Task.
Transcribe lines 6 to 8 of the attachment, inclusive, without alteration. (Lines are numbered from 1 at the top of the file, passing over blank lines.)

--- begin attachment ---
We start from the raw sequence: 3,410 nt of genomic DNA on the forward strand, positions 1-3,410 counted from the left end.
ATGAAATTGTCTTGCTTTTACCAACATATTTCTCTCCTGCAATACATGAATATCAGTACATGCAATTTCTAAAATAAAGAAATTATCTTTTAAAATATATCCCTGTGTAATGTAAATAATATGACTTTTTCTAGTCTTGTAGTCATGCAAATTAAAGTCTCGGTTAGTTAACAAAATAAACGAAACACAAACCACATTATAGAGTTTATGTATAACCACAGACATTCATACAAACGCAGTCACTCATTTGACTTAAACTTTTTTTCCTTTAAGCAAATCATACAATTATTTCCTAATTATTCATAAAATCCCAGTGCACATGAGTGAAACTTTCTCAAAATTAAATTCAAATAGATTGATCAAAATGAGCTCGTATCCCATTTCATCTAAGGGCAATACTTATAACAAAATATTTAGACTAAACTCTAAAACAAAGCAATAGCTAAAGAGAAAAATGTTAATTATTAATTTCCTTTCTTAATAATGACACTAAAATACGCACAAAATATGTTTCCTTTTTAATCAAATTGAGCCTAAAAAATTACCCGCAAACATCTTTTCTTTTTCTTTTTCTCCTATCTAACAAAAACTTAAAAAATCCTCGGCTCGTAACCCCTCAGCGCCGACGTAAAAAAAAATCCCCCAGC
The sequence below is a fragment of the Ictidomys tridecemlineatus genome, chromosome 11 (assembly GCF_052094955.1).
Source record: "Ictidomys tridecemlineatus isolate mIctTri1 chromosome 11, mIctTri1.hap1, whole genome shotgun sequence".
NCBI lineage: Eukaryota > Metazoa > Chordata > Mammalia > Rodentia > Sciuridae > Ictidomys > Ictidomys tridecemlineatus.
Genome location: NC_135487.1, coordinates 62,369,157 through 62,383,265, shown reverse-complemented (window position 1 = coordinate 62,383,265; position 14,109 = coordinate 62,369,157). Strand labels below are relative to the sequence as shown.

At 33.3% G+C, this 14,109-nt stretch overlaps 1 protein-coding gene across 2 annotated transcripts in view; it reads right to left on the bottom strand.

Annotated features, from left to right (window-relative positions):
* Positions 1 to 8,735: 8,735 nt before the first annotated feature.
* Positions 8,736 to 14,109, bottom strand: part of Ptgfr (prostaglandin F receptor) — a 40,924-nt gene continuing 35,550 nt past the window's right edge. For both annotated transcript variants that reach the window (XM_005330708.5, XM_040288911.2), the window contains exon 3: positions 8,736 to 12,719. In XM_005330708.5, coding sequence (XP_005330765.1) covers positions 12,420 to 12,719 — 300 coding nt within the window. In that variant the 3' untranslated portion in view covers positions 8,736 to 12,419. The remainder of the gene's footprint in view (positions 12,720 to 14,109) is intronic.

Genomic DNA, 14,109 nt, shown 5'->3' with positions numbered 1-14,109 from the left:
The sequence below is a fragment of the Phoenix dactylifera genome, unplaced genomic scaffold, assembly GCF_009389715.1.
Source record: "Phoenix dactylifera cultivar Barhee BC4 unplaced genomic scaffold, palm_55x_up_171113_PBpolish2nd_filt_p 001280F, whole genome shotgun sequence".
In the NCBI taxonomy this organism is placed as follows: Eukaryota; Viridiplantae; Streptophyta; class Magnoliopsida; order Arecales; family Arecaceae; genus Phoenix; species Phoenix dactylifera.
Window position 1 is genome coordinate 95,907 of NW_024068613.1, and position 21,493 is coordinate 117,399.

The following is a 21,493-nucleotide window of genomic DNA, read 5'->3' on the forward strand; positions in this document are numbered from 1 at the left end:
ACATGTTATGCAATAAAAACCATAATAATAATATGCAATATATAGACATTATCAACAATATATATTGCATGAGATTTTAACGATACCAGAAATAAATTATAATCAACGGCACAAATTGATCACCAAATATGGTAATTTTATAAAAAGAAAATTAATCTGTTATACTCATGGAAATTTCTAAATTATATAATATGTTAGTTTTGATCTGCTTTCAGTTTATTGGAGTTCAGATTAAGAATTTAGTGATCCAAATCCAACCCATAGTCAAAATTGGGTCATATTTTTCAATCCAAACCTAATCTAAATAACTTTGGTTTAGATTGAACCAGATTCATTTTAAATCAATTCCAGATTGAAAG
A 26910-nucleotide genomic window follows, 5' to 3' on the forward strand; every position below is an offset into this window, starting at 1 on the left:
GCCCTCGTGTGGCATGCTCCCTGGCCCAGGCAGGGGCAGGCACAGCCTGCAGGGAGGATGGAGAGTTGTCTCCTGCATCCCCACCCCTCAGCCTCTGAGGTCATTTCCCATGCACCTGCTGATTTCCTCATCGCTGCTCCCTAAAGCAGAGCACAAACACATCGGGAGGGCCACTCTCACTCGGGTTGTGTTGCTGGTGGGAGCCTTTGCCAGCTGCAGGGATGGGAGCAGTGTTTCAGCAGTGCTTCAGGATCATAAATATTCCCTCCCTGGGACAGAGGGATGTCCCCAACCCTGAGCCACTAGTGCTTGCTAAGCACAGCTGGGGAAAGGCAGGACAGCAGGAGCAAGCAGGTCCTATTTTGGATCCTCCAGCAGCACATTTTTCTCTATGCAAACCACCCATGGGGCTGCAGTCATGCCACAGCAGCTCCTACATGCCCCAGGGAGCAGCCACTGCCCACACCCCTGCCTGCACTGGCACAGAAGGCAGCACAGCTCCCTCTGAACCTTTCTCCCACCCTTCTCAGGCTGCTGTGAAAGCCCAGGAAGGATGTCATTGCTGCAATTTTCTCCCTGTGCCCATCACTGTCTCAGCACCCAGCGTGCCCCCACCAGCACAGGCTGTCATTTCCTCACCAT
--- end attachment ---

Genome location: NC_135487.1, coordinates 62,369,157 through 62,383,265, shown reverse-complemented (window position 1 = coordinate 62,383,265; position 14,109 = coordinate 62,369,157). Strand labels below are relative to the sequence as shown.

At 33.3% G+C, this 14,109-nt stretch overlaps 1 protein-coding gene across 2 annotated transcripts in view; it reads right to left on the bottom strand.

Annotated features, from left to right (window-relative positions):